It seems to me that the necessity of obedience and the process of shu-ha-ri is reflected in the words of the song “you’re going to have to serve somebody/it may be the Devil and it may be the Lord but you’re going to have to serve somebody.” By placing the teacher at the head of our decisionmaking structure, we dethrone our hidden master, which I have simply come to refer to as the “Enemy.” Implicit in this relationship is absolute trust in the teacher. We must believe that like a national leader who is granted extraordinary powers in wartime, he or she will use our obedience only for the end of our eventual liberation and will relinquish their authority at the earliest possible opportunity.
In the past year I have struggled with this idea in relating to my current teacher. I have known him for nearly four years and I owe him a great deal as his training has illuminated my world significantly. I am deeply in his debt as my accomplishments of the past few years have been largely due to increases in my capabilities obtained through training with him. I try to keep this constantly in my mind. However, as I have learned from him and become increasingly close to him, I have found that his actions and spirit part significantly from both the word and spirit of the art he teaches. Furthermore, as I have felt myself possessed of increasing awareness, I find his spirit produces increasingly uncomfortable feelings of fear and alarm when I am in his presence. In the past year, the most intense I have experienced in terms of my training regime, I have tried to suppress such thoughts, to give my teacher unquestioned obedience, believing that any fault was my own, that my judgments were egotistical and harmful to my development. I continued to place trust in my teacher. Things have reached a point now where I cannot proceed as I have so far. The chasm between the teachings I have received and the actions of my teacher is too wide to ignore. The only thing that has kept me coming back in the past few months has been love for my teacher and a desire to help him overcome some very deep-seated personal obstacles. However, to judge my teacher in such a manner seems to me incredibly presumptuous of a student of my age and relative inexperience. This love is wearing thin though, which is alarming to me. To feel the limits of one’s capacity for love is not comfortable. It has come to a point where I do not want to go to class because when I practice my own training I feel good but when I go to class I feel bad. I must emphasize that this is not the “bad” but beneficial feeling that comes with honest criticism and force awareness of one’s shortcomings, it is a bad of deep-seated spiritual unrest, a kind of blanketing depression and fear which borders on paranoia.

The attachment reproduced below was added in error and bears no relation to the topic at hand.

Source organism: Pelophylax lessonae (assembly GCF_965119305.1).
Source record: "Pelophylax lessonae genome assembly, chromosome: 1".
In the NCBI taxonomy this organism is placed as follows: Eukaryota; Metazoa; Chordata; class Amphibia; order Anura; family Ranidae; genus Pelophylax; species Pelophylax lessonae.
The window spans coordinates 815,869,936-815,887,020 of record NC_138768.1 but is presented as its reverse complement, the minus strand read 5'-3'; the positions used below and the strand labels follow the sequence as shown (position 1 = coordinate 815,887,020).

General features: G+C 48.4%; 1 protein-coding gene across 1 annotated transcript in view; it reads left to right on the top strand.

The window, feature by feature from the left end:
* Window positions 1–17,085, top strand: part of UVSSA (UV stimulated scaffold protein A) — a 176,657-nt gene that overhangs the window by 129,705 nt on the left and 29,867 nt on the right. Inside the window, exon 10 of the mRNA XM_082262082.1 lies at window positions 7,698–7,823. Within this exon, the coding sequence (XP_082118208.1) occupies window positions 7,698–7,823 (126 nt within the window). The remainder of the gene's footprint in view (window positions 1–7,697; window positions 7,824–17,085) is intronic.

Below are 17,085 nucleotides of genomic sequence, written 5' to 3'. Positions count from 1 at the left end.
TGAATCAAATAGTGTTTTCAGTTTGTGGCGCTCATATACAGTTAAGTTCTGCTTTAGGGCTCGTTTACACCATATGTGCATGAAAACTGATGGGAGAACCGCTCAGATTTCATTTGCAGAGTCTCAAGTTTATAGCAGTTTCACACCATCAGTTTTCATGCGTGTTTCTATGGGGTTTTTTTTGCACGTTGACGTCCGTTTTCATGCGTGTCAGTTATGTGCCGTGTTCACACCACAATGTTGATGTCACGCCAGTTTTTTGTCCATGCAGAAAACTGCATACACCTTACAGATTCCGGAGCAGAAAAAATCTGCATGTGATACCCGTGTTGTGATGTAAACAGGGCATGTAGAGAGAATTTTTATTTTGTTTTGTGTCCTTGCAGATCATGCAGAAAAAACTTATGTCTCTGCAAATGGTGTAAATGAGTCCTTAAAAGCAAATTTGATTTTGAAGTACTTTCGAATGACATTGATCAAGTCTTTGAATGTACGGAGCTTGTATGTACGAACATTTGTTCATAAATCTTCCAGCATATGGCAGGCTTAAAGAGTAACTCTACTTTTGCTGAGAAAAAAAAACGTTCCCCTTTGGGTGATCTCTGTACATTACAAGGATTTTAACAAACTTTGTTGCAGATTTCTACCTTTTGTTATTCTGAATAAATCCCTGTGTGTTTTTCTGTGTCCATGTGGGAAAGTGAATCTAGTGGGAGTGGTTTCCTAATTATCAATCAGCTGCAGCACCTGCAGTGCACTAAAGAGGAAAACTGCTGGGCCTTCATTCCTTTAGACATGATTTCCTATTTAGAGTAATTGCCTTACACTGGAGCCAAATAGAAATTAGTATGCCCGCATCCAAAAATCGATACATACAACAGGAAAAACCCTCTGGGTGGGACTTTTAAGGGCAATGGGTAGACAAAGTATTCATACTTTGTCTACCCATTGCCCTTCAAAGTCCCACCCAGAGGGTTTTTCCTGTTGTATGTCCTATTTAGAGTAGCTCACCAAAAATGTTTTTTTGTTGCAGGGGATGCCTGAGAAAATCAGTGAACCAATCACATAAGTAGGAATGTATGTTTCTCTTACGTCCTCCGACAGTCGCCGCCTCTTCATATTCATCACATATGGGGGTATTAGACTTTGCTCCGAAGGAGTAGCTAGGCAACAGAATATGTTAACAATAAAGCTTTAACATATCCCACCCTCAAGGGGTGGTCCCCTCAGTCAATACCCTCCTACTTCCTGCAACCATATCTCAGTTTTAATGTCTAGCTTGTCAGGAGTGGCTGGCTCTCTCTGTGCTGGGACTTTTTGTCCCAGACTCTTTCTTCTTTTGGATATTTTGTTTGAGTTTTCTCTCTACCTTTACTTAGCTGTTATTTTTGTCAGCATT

To return to the point, this raises a very difficult question for me. I believe, perhaps wrongly, that obedience remains the essential means of attaining discernment and associated freedom of action. However, when my own mind is so clouded as it presently is, how can I choose a teacher to whom I can genuinely give my trust and obedience? I cannot shake the feeling that whatever course of action I take will be the wrong one, that to leave my teacher will create a bad atmosphere for me and given his prominence in certain circles, possibly reduce my learning opportunities in the future. As with all people, there is great good mixed in with what I perceive as the bad. He has many excellent personal qualities and is by far the most capable and hardworking martial artist I have ever encountered. On the other hand, I am alarmed at the prospect of allowing my teacher to exert greater influence on me as I am absorbing character traits which I do not believe are ethical or helpful to my long-term development. The idea of staying put makes me feel sad and trapped; when I consider leaving my town to pursue further training abroad, I feel a great deal of openness and excitement to be back on the road again. I am naturally inclined to leave, but I mistrust my intuition as I fear taking the easy route out of anything. Staying seems to be the less appealing, less exciting route. As a rule I try to do those things which I feel an instinct to avoid, but at some point I must trust this intuition. This is a very difficult problem for me and has plagued my mind for months now. It is consuming a great deal of my energy and I am very ambivalent about the situation. I think this is a common phenomenon in martial arts and I would very much appreciate if some of the more experienced people who read this blog might offer me some guidance in terms of achieving a perspective which might allow me to make the right decision. I think it would be beneficial not only for me but for guiding many young practitioners who wish to sincerely commit themselves to their study but find personal difficulties in their learning environment. Thank you.